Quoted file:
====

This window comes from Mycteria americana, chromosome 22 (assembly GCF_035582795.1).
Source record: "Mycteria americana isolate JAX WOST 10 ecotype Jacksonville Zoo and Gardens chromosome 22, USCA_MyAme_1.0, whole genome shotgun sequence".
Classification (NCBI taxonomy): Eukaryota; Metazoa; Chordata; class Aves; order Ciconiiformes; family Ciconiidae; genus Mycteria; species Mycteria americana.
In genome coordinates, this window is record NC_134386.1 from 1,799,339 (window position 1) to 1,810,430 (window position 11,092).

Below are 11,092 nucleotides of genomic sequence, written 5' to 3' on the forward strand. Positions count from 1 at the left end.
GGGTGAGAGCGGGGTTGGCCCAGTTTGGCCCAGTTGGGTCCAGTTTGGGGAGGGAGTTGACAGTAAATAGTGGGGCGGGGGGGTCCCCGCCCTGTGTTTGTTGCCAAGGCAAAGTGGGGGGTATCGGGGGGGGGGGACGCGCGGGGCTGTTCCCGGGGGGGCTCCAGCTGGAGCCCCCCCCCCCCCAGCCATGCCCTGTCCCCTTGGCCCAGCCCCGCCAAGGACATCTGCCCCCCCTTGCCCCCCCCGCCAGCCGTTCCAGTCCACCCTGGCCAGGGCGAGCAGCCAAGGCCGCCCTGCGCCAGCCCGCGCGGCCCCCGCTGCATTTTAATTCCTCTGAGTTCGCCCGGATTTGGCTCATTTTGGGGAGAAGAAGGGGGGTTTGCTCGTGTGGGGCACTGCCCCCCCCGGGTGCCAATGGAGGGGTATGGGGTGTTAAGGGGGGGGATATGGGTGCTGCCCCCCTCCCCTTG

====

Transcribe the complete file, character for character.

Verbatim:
This window comes from Mycteria americana, chromosome 22 (assembly GCF_035582795.1).
Source record: "Mycteria americana isolate JAX WOST 10 ecotype Jacksonville Zoo and Gardens chromosome 22, USCA_MyAme_1.0, whole genome shotgun sequence".
Classification (NCBI taxonomy): Eukaryota; Metazoa; Chordata; class Aves; order Ciconiiformes; family Ciconiidae; genus Mycteria; species Mycteria americana.
In genome coordinates, this window is record NC_134386.1 from 1,799,339 (window position 1) to 1,810,430 (window position 11,092).

Below are 11,092 nucleotides of genomic sequence, written 5' to 3' on the forward strand. Positions count from 1 at the left end.
GGGTGAGAGCGGGGTTGGCCCAGTTTGGCCCAGTTGGGTCCAGTTTGGGGAGGGAGTTGACAGTAAATAGTGGGGCGGGGGGGTCCCCGCCCTGTGTTTGTTGCCAAGGCAAAGTGGGGGGTATCGGGGGGGGGGGACGCGCGGGGCTGTTCCCGGGGGGGCTCCAGCTGGAGCCCCCCCCCCCCCAGCCATGCCCTGTCCCCTTGGCCCAGCCCCGCCAAGGACATCTGCCCCCCCTTGCCCCCCCCGCCAGCCGTTCCAGTCCACCCTGGCCAGGGCGAGCAGCCAAGGCCGCCCTGCGCCAGCCCGCGCGGCCCCCGCTGCATTTTAATTCCTCTGAGTTCGCCCGGATTTGGCTCATTTTGGGGAGAAGAAGGGGGGTTTGCTCGTGTGGGGCACTGCCCCCCCCGGGTGCCAATGGAGGGGTATGGGGTGTTAAGGGGGGGGATATGGGTGCTGCCCCCCTCCCCTTG